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African-American (AA) women are more likely to be diagnosed with an advanced stage of breast carcinoma than are white women. After adjustment for disease stage, many studies indicate that tumors in AA women are more likely than tumors in white women are to exhibit a high level of cell proliferation and features of poor prognosis. The purpose of the current study was to compare tumor characteristics and cell cycle alterations in AA women and white women that might affect the aggressiveness of breast carcinoma.METHODS
The study included 124 AA and 397 white women, ages 20–54 years. These women were enrolled in a case–control study in Atlanta, Georgia, between 1990 and 1992. Breast tumor specimens obtained from these women were centrally reviewed for histologic characteristics and evaluated for expression of estrogen and progesterone receptors (ER/PR), c-ErbB-2, Ki-67, p53, cyclin E, cyclin D1, p27, p16, pRb, and p21 by immunohistochemistry. Logistic regression models were used to assess the age- and stage-adjusted associations of various tumor characteristics with race.RESULTSThe odds of a breast carcinoma diagnosis at a younger age and at a later stage were higher for AA women than for white women. After adjustment for disease stage and age at diagnosis, AA women also were found to have increased odds of having a higher-grade tumor, a higher mitotic index, marked tumor necrosis, ductal histology, loss of ER and PR, overexpression of cyclin E, p16, and p53 and low expression of cyclin D1 at diagnosis.CONCLUSIONS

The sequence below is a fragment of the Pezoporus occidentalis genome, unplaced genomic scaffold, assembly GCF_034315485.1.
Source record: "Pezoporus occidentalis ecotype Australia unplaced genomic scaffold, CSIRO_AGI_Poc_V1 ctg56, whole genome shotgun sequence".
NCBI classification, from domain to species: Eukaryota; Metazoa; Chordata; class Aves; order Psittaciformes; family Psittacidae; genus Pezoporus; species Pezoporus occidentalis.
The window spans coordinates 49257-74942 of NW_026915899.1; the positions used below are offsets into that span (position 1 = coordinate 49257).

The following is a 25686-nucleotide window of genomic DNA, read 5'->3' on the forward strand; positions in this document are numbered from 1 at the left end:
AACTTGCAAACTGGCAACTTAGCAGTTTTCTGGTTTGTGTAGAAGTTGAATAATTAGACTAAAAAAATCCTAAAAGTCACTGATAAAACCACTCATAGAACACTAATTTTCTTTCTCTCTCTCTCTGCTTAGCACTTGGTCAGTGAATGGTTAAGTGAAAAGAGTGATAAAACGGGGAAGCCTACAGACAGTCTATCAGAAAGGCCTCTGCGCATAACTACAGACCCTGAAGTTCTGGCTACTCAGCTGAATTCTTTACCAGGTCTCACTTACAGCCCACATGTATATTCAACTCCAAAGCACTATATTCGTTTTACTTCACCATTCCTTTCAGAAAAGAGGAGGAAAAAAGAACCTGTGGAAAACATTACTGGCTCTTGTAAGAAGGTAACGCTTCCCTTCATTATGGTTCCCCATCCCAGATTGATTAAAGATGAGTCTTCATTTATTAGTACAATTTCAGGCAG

The observed differences between tumor specimens obtained from AA women and tumor specimens obtained from white women, independent of stage and age at diagnosis, indicated that race may be a determinant, or a surrogate for other determinants, of aggressive breast carcinoma and specific cell cycle defects. Cancer 2004. Published 2004 American Cancer Society.
Cancer 06/2004; 100(12):2533 - 2542. · 5.20 Impact Factor